We boarded buses and were taken about a half hour or more out of town to the rancho of the former mayor of SMA and his charming, vivacious wife, who is an enthusiastic Mujeres en Cambio supporter. They have a huge spread, but their actual home is quite modest.  She is an artist and her studio is there, too, as well as a guest casita.   Tables were set up and shaded with umbrellas.  A mujer en cambio was seated at each table.  The mayor’s wife gave a warm welcome and introduced two of the mujeres, who spoke briefly about how much their scholarships mean to them and their families.  We were invited to stroll the grounds after lunch and go into any of their buildings.

Following a delicious lunch of chicken mole, beans and rice, a selection of salads, and fabulous cookies from Petit Four, a French bakery here in town, we went into their home and other buildings for a peek, then re-boarded the buses to go to the home of a couple who owns, purportedly, the world’s finest collection of Mexican folk art.  It was truly extraordinary, as was their house.  Behind the house, they have a shop with incredible things for sale.  The woman of this couple is Susan Page, the author of many books on relationships, such as “If I’m So Wonderful, Why Am I Still single?”, “Why Talking Is Not Enough,” “The 8 Essentials of Couples Who Thrive,” and many others I found on Amazon.  We didn’t roll back into town until 6 p.m.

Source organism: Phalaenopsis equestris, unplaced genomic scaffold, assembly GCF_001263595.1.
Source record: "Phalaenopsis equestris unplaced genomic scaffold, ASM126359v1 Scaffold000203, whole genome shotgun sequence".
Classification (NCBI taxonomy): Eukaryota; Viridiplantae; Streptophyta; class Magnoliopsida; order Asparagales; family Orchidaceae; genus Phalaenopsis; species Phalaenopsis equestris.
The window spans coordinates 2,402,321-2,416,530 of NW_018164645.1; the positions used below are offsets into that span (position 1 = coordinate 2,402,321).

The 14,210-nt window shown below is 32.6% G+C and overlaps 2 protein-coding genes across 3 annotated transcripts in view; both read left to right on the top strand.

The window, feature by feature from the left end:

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While I was gone, C, the wife of the man from Tiberius, came over to ask S&G if they wanted to join her and her son, T, who was arriving that day, for dinner.  She obviously was expecting me to join them.  However, I was too full and too wiped out, so I begged off.  Turns out S knows one person in their home town, the son of one of her sales reps, and she didn’t even know his name, and it turns out that he’s a really good friend of Ts!  The San Miguel scary magic continues!

I had been having a hard time connecting with an agent from another rental agency, MH – someone I’d been referred to but had never met — and after several phone calls, two e-mails that she said she never received, and a third sent to a new e-mail address she provided, which I asked her to confirm that she’d received, and a somewhat fuzzy appointment time with no follow-up, I took it upon myself to go in person to the real estate firm, and told my long story to an exquisite Mexican woman working there.  When I finished, she said, “Well, I’m MH.”  There was a tiny voice in my head telling me not to come off too strong when I was relating my frustration with this agent’s seeming lack of interest and responsibility, and am I glad!  Anyway, we decided to let by-gones be by-gones and start all over, so we set an appointment for the following Monday to see many houses of possible interest to both me and S&G.  Actually I wouldn’t have spent so much effort on this firm, as there are dozens of others, but a place I really, really want to rent is handled by them, and it’s only through them that I can get in to see it.